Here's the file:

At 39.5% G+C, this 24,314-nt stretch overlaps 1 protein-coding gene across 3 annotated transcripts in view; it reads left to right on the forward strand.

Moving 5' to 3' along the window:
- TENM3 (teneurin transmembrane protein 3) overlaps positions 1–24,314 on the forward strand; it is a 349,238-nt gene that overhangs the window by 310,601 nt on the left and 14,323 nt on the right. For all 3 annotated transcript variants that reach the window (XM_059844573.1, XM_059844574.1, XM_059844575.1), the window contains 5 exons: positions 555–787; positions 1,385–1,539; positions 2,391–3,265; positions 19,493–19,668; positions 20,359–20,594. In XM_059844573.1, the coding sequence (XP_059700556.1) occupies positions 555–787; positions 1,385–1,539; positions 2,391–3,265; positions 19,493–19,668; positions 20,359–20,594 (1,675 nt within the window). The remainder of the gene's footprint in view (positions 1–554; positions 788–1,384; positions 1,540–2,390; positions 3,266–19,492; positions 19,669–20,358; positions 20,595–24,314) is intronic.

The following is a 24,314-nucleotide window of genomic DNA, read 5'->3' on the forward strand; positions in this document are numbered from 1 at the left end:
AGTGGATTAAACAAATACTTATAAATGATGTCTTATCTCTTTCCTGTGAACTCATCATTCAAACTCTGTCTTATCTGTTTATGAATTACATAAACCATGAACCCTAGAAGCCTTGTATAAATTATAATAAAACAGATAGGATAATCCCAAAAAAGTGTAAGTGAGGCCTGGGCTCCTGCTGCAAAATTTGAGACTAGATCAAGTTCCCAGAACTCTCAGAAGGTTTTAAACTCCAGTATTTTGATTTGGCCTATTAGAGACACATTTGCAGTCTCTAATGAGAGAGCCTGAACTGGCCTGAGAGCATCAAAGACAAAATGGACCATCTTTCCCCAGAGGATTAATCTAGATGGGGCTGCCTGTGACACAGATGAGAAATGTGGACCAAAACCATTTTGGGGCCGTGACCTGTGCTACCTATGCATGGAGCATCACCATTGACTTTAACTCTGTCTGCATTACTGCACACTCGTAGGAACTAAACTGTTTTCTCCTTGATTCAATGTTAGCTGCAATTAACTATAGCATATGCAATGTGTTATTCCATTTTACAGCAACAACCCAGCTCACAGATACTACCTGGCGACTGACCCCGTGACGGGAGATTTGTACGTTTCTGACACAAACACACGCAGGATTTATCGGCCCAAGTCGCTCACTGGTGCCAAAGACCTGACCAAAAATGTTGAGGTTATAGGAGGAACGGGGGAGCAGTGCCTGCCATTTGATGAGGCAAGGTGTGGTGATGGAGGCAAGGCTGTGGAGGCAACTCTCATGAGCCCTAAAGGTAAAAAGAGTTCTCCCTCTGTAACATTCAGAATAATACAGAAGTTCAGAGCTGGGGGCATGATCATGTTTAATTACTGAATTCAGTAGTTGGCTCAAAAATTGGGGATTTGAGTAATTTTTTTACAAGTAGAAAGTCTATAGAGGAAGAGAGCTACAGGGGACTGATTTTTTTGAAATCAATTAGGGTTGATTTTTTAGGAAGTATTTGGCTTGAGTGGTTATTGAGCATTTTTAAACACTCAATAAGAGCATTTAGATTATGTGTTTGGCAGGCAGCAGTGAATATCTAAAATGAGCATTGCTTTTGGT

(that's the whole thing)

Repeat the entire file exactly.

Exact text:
At 39.5% G+C, this 24,314-nt stretch overlaps 1 protein-coding gene across 3 annotated transcripts in view; it reads left to right on the forward strand.

Moving 5' to 3' along the window:
- TENM3 (teneurin transmembrane protein 3) overlaps positions 1–24,314 on the forward strand; it is a 349,238-nt gene that overhangs the window by 310,601 nt on the left and 14,323 nt on the right. For all 3 annotated transcript variants that reach the window (XM_059844573.1, XM_059844574.1, XM_059844575.1), the window contains 5 exons: positions 555–787; positions 1,385–1,539; positions 2,391–3,265; positions 19,493–19,668; positions 20,359–20,594. In XM_059844573.1, the coding sequence (XP_059700556.1) occupies positions 555–787; positions 1,385–1,539; positions 2,391–3,265; positions 19,493–19,668; positions 20,359–20,594 (1,675 nt within the window). The remainder of the gene's footprint in view (positions 1–554; positions 788–1,384; positions 1,540–2,390; positions 3,266–19,492; positions 19,669–20,358; positions 20,595–24,314) is intronic.

The following is a 24,314-nucleotide window of genomic DNA, read 5'->3' on the forward strand; positions in this document are numbered from 1 at the left end:
AGTGGATTAAACAAATACTTATAAATGATGTCTTATCTCTTTCCTGTGAACTCATCATTCAAACTCTGTCTTATCTGTTTATGAATTACATAAACCATGAACCCTAGAAGCCTTGTATAAATTATAATAAAACAGATAGGATAATCCCAAAAAAGTGTAAGTGAGGCCTGGGCTCCTGCTGCAAAATTTGAGACTAGATCAAGTTCCCAGAACTCTCAGAAGGTTTTAAACTCCAGTATTTTGATTTGGCCTATTAGAGACACATTTGCAGTCTCTAATGAGAGAGCCTGAACTGGCCTGAGAGCATCAAAGACAAAATGGACCATCTTTCCCCAGAGGATTAATCTAGATGGGGCTGCCTGTGACACAGATGAGAAATGTGGACCAAAACCATTTTGGGGCCGTGACCTGTGCTACCTATGCATGGAGCATCACCATTGACTTTAACTCTGTCTGCATTACTGCACACTCGTAGGAACTAAACTGTTTTCTCCTTGATTCAATGTTAGCTGCAATTAACTATAGCATATGCAATGTGTTATTCCATTTTACAGCAACAACCCAGCTCACAGATACTACCTGGCGACTGACCCCGTGACGGGAGATTTGTACGTTTCTGACACAAACACACGCAGGATTTATCGGCCCAAGTCGCTCACTGGTGCCAAAGACCTGACCAAAAATGTTGAGGTTATAGGAGGAACGGGGGAGCAGTGCCTGCCATTTGATGAGGCAAGGTGTGGTGATGGAGGCAAGGCTGTGGAGGCAACTCTCATGAGCCCTAAAGGTAAAAAGAGTTCTCCCTCTGTAACATTCAGAATAATACAGAAGTTCAGAGCTGGGGGCATGATCATGTTTAATTACTGAATTCAGTAGTTGGCTCAAAAATTGGGGATTTGAGTAATTTTTTTACAAGTAGAAAGTCTATAGAGGAAGAGAGCTACAGGGGACTGATTTTTTTGAAATCAATTAGGGTTGATTTTTTAGGAAGTATTTGGCTTGAGTGGTTATTGAGCATTTTTAAACACTCAATAAGAGCATTTAGATTATGTGTTTGGCAGGCAGCAGTGAATATCTAAAATGAGCATTGCTTTTGGT